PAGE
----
If you can’t accept failure, you’ll never succeed as a consultant. (The Hard Law.Everyone makes mistakes, and that can be a good thing.

Helping myself is even harder than helping others. (The Hardest Law.) The hardest things to notice are things about myself.

The wider you spread it, the thinner it gets. (The Law of Raspberry Jam.) Or, as Jerry rephrases it: Influence or affluence; take your choice.

When the clients don’t show their appreciation, pretend that they’re stunned by your performance—but never forget that it’s your fantasy, not theirs. (The Lone Ranger Fantasy.) “Who was that masked man, anyway?”

The most important act in consulting is setting the right fee. (Marvin’s Fifth Great Secret.) Setting the right fee takes a huge burden off your shoulders.

“We can do it—and this is how much it will cost.” (The Orange Juice Test.) Jerry uses an example straight from the meetings world for this one—event professionals will recognize the situation, and appreciate the insight.

Cucumbers get more pickled than brine gets cucumbered. (Prescott’s Pickle Principle.) Sadly, the longer you work with a client, the less effective you get.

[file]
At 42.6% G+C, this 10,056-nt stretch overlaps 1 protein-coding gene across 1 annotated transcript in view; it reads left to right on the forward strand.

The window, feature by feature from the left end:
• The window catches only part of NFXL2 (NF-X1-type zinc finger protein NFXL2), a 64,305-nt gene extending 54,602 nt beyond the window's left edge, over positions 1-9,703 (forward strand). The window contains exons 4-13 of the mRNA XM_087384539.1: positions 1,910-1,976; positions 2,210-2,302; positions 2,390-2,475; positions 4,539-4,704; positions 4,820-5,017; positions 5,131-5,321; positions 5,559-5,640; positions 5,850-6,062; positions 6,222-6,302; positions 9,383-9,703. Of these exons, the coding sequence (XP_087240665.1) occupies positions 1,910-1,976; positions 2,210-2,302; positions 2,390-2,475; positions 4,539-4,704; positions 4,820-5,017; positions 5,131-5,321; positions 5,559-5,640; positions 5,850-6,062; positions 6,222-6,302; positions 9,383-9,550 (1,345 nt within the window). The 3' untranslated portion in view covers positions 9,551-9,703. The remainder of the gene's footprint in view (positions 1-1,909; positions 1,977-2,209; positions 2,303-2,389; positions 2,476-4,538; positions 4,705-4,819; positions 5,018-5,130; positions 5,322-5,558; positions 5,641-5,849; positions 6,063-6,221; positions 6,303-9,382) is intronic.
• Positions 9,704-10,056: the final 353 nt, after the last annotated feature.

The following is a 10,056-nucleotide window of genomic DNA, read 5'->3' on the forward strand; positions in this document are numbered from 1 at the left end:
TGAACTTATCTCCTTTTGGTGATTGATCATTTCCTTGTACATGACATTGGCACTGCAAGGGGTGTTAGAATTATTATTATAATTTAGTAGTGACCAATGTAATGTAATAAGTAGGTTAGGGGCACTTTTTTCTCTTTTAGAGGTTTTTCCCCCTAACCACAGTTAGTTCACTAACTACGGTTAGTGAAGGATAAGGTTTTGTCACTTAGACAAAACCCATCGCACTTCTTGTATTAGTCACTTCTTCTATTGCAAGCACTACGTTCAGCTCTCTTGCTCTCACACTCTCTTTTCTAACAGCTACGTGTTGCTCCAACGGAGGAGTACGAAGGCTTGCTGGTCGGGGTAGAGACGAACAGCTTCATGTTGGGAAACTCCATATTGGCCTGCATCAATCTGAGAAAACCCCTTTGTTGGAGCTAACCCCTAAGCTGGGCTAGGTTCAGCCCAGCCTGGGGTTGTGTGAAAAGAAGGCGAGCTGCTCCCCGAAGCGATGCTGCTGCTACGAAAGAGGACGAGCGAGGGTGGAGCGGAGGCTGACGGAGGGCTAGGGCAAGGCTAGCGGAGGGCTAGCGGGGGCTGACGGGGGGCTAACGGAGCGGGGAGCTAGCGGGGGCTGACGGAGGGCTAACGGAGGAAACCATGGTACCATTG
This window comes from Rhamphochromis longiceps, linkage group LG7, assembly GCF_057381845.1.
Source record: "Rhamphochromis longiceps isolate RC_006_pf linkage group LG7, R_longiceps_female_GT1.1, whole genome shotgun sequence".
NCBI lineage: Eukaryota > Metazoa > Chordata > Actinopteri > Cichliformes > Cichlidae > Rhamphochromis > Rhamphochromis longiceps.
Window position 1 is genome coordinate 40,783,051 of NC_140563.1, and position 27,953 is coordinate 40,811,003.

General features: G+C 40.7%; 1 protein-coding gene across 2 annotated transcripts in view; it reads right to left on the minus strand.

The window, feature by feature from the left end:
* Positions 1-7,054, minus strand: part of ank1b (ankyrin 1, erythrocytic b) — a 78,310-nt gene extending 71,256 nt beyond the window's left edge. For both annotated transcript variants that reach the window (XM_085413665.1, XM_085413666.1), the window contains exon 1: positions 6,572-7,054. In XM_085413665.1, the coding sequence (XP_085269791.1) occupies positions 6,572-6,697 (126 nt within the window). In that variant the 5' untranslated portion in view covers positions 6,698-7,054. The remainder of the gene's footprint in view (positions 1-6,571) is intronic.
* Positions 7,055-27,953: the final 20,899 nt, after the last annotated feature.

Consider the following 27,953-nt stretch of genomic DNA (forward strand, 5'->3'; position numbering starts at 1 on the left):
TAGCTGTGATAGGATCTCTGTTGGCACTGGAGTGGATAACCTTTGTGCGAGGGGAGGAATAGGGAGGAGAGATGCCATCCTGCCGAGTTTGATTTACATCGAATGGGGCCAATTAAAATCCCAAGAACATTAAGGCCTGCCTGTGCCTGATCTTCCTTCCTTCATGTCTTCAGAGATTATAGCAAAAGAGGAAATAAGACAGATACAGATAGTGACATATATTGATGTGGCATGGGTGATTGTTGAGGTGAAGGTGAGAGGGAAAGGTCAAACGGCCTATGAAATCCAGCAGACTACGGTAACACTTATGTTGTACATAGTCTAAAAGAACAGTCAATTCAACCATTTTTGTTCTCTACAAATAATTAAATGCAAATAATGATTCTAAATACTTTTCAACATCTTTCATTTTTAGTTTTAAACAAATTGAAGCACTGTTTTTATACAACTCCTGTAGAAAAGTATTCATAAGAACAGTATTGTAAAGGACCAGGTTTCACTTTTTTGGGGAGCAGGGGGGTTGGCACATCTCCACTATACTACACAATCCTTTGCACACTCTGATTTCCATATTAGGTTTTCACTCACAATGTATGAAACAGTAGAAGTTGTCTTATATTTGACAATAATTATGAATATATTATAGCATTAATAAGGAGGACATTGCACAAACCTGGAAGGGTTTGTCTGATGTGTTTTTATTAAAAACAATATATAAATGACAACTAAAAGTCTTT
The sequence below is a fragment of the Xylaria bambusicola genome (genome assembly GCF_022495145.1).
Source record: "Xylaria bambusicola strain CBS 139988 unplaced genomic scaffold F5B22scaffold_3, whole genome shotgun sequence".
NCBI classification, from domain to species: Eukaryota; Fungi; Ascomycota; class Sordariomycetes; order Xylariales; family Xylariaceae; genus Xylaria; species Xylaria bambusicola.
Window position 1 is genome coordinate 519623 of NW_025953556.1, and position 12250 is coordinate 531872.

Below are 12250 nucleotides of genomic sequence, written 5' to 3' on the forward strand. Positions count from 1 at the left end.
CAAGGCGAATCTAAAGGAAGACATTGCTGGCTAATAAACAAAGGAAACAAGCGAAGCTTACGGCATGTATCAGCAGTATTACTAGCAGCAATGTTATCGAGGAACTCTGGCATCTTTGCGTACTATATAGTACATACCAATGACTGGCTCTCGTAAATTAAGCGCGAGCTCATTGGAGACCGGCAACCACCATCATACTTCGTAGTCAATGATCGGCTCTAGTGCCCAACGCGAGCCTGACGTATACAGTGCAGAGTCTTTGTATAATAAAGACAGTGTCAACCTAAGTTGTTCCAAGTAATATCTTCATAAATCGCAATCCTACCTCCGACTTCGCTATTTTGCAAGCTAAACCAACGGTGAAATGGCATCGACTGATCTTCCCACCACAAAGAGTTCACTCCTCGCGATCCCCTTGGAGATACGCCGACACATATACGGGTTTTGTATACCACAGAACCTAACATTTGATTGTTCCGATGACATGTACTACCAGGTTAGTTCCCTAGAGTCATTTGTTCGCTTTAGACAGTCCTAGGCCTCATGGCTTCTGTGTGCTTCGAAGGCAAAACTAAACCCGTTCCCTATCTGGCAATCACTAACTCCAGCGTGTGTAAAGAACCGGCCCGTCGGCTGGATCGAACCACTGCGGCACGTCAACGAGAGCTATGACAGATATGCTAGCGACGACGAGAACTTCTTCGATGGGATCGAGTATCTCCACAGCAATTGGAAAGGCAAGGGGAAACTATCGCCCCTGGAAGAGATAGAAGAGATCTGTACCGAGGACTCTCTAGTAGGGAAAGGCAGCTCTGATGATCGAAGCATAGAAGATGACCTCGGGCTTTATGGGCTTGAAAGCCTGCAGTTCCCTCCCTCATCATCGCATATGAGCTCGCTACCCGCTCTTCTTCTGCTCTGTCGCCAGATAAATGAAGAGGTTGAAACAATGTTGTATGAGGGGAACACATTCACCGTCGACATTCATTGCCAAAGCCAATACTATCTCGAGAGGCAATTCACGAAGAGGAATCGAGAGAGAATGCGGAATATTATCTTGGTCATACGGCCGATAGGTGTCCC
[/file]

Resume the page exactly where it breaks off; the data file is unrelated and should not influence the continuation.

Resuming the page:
It may look like a crisis, but it’s only the ending of an illusion. (Rhonda’s First Revelation.) A positive way to think about unpleasant change.

When you create an illusion, to prevent or soften change, the change becomes more likely—and harder to take.(Rhonda’s Third Revelation.) Notice and challenge your illusions before they turn into crises.

If you can’t think of three things that might go wrong with your plans, then there’s something wrong with your thinking. (The Rule of Three.) The perfect antidote to complacency about your plans.

The best marketing tool is a satisfied client. (The Sixth Law of Marketing.) Word of mouth is the best channel for new work; being able to satisfy my clients led me to a successful, twenty-two year IT consulting career without using advertising or agents.